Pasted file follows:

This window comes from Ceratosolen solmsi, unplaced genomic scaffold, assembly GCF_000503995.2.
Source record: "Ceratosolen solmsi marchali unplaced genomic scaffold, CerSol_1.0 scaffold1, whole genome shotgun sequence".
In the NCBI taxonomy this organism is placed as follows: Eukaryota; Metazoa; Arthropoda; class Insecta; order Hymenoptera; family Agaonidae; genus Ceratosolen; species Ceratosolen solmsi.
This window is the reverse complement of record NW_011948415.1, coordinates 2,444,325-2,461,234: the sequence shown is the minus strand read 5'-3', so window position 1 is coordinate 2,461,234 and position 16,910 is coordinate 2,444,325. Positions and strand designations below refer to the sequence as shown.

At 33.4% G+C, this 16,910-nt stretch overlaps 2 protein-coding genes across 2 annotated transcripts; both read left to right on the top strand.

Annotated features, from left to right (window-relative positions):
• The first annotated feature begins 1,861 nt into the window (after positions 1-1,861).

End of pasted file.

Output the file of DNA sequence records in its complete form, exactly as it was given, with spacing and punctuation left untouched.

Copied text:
This window comes from Ceratosolen solmsi, unplaced genomic scaffold, assembly GCF_000503995.2.
Source record: "Ceratosolen solmsi marchali unplaced genomic scaffold, CerSol_1.0 scaffold1, whole genome shotgun sequence".
In the NCBI taxonomy this organism is placed as follows: Eukaryota; Metazoa; Arthropoda; class Insecta; order Hymenoptera; family Agaonidae; genus Ceratosolen; species Ceratosolen solmsi.
This window is the reverse complement of record NW_011948415.1, coordinates 2,444,325-2,461,234: the sequence shown is the minus strand read 5'-3', so window position 1 is coordinate 2,461,234 and position 16,910 is coordinate 2,444,325. Positions and strand designations below refer to the sequence as shown.

At 33.4% G+C, this 16,910-nt stretch overlaps 2 protein-coding genes across 2 annotated transcripts; both read left to right on the top strand.

Annotated features, from left to right (window-relative positions):
• The first annotated feature begins 1,861 nt into the window (after positions 1-1,861).